Safety /ˈsāftē/ noun: the condition of being protected from or unlikely to cause danger, risk, or injury.

What comes to mind when you think of safety? For many of us we go straight to physical safety. We think about “slippery when wet” floors and roads, or the need to keep our kids safe from dangers.

But what does serving with safety in mind look like? This value has two implications here at New Life – physical safety and creating a safe place for people to Discover God. While the first one may seem rather obvious, the second is not always as clear cut.

Physical safety is of significant importance when we are serving.  No one wants to get hurt while they are helping others.  Being aware of your surroundings and looking for ways to mitigate situations where physical danger may be present is a good way to keep safe. This could be as simple as making sure kids are staying in their designated area or quickly blocking off a slippery spill and cleaning it up.

Safety has another role at New Life.  We like to say that we create safe places for people to discover God daily. This can be a little bit trickier.  People that are far from God want to feel safe before they open up to His Word and His Son.  To help them feel safe we can focus on helping them feel welcome and being a friend to them long before we have a conversation with them about Jesus.  Often in our zeal we can be quick to talk to someone about Jesus before first welcoming them with open arms.  This can push people away from God as they have fear about opening themselves up to Him.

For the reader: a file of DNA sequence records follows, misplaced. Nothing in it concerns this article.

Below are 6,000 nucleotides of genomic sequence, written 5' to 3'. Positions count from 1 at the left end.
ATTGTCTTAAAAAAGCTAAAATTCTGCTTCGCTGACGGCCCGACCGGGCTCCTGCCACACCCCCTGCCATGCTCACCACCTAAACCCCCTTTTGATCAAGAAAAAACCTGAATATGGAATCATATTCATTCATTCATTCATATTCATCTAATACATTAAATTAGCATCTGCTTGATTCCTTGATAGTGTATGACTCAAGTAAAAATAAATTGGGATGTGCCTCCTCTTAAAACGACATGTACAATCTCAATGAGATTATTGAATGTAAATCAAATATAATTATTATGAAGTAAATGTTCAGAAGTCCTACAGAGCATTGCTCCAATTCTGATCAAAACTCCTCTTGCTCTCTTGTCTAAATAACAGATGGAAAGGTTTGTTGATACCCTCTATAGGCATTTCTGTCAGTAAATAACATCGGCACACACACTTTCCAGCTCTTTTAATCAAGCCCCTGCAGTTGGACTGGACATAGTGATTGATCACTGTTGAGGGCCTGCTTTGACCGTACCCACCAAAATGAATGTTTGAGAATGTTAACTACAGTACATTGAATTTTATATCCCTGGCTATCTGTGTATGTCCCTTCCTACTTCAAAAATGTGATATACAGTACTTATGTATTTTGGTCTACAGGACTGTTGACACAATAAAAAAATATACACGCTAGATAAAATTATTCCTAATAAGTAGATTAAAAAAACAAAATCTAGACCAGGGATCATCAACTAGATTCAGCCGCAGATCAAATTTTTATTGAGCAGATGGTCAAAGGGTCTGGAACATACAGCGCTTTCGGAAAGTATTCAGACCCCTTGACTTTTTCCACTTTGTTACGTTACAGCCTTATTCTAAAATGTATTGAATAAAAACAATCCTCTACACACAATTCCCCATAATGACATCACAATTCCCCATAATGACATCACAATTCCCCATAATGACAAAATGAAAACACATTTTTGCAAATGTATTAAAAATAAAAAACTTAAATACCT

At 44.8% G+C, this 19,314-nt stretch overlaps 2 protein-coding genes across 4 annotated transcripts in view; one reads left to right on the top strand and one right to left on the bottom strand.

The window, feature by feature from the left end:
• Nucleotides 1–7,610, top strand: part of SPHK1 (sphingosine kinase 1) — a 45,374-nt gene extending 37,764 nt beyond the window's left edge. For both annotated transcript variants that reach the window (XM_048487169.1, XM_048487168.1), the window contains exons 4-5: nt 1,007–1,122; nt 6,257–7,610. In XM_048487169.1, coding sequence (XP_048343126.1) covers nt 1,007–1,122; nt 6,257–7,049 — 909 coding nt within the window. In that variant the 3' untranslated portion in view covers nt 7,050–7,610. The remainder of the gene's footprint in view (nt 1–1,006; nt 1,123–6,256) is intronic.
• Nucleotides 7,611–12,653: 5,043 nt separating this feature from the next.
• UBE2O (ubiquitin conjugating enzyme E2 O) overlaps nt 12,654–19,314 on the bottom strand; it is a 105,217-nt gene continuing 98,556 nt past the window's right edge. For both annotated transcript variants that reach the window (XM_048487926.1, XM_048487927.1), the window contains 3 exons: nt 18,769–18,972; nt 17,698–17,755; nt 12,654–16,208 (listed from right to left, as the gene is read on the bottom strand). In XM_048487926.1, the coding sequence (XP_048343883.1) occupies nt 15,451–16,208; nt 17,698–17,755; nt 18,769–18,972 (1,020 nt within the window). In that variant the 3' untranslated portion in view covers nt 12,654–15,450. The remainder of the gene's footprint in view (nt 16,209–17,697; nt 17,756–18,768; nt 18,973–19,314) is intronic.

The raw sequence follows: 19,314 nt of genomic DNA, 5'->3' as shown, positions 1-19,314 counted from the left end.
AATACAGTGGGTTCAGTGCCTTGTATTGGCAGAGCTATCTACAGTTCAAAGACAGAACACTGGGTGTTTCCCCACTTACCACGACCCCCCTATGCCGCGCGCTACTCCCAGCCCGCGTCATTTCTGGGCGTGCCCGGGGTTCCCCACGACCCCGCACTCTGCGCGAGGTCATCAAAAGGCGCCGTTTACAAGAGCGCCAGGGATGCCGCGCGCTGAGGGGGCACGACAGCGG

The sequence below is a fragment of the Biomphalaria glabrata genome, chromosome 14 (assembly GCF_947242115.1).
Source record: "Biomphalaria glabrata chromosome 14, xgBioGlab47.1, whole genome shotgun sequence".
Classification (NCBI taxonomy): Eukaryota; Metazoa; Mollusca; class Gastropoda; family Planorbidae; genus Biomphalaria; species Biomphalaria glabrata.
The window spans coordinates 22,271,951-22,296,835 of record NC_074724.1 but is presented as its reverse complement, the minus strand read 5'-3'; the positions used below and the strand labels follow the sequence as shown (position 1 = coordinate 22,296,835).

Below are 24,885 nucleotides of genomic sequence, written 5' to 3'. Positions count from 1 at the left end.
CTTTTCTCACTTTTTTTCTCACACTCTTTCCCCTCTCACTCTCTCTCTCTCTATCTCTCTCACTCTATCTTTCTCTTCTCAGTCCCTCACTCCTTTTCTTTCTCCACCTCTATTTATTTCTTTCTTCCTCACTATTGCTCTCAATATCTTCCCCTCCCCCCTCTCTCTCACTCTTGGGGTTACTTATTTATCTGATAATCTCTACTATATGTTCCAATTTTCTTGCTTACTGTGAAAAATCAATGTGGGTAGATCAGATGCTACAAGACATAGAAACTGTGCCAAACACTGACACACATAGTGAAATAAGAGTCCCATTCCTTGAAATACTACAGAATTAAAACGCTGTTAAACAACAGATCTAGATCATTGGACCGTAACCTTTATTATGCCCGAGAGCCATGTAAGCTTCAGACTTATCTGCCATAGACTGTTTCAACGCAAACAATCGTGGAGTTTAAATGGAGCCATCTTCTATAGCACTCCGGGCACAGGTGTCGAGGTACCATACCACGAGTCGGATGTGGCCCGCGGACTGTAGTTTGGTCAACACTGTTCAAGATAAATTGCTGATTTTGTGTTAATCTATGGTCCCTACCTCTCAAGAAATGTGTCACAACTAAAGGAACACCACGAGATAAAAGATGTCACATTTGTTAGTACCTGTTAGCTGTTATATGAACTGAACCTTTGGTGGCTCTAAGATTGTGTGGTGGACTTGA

I remember my first day at New Life.  After spending 30 years far from God I finally took my first intentional step to find out who He was.  This was terrifying for me.  I had tons of anxiety and was overly cautious of everything and everyone as I walked in the door of Westfield High School.  I was quickly greeted by someone that simply said “Hello” and asked if they could help.  They walked with me offering me coffee and cookies as they showed me how to make my way to the auditorium.  Not once did they talk about Jesus or if I knew Him.  They didn’t ask if I was baptized or considered myself a sinner in need of salvation. The key is they knew I would hear about Jesus from stage so they simply welcomed me and showed me the kindness of a good neighbor.

We all have the opportunity to create safe places wherever we serve.  By just showing others the love that Jesus showed us on the cross, we can be a bright light in someone else’s darkness.  We can be a person they can talk to and ask questions of.  You can be someone’s friend and know their story before they ever know Jesus. Through this people will feel safe enough to let down their guard and hear the Good News. Live wisely among those who are not believers, and make the most of every opportunity. Let your conversation be gracious and attractive so that you will have the right response for everyone.” (Colossians 4:5-6 NLT).

– Chad

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